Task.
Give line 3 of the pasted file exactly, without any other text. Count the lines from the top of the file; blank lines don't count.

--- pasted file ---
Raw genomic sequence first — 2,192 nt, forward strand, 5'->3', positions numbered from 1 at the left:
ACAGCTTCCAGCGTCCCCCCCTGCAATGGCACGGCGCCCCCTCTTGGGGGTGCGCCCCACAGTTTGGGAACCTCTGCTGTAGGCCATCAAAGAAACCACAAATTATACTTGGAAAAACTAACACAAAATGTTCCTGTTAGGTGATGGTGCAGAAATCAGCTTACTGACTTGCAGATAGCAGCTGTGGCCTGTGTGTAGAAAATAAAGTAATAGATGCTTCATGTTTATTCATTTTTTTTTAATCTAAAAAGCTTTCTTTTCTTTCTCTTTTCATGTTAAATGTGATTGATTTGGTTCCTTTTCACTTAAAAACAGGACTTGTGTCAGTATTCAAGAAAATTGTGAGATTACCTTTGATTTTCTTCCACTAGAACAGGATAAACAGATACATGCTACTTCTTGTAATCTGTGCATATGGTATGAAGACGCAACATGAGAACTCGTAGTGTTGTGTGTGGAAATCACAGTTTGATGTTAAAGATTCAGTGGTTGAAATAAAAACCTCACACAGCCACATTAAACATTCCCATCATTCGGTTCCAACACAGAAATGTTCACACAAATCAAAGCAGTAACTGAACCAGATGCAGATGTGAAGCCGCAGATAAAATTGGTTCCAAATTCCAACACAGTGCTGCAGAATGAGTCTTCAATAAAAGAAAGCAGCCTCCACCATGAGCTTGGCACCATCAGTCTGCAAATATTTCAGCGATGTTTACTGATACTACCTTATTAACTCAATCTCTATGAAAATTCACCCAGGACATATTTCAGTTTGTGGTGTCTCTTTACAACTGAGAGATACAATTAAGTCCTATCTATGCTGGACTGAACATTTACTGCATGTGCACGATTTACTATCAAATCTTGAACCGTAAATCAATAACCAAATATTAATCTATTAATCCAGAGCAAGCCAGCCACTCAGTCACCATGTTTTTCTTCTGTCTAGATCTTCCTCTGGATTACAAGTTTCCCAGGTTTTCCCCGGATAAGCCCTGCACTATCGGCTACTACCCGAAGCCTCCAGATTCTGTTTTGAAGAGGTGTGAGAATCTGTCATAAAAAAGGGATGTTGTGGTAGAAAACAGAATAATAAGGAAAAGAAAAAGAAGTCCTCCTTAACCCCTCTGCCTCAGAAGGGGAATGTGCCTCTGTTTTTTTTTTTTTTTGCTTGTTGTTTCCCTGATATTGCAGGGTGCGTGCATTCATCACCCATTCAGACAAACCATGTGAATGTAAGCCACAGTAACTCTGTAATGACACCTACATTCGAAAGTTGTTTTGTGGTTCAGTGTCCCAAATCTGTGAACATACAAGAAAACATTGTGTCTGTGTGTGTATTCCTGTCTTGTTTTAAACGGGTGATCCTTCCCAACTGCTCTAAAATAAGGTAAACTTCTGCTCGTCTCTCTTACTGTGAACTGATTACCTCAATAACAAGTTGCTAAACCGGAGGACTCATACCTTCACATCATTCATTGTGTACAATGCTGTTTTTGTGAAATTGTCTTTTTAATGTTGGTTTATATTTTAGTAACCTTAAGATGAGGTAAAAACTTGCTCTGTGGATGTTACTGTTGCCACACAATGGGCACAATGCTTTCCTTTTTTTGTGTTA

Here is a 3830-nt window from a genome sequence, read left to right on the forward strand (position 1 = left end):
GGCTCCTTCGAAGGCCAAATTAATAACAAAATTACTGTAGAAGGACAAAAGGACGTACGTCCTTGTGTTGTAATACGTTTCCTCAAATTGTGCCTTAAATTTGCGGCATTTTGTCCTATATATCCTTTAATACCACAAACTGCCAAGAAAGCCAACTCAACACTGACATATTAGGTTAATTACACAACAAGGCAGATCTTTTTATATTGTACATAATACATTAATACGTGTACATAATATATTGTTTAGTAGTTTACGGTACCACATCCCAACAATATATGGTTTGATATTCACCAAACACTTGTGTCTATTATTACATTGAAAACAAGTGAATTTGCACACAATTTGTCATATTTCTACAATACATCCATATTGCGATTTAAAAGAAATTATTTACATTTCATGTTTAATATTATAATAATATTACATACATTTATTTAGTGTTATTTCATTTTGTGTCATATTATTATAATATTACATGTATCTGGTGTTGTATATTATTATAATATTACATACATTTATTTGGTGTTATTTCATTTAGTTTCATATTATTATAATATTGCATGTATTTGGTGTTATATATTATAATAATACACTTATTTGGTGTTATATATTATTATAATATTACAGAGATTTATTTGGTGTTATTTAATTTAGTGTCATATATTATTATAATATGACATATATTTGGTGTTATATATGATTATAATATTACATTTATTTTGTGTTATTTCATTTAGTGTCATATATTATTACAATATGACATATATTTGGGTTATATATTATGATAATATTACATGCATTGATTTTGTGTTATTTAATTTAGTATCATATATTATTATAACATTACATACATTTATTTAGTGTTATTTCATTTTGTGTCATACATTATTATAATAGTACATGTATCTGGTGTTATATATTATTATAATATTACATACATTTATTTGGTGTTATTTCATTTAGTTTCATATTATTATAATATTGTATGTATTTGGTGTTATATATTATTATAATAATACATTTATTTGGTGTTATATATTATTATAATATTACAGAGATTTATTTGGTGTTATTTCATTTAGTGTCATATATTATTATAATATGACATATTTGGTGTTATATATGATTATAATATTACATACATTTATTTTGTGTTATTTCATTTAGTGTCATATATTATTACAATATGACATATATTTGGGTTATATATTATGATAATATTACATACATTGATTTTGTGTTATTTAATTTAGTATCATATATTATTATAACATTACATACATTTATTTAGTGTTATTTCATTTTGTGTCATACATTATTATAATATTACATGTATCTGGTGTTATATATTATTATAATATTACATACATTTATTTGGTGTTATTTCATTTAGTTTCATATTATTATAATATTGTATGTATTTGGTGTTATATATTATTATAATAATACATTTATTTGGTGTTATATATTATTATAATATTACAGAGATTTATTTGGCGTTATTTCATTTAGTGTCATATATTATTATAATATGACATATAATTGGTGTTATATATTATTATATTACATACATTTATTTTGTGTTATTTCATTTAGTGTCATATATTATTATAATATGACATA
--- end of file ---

Here is a 3830-nt window from a genome sequence, read left to right on the forward strand (position 1 = left end):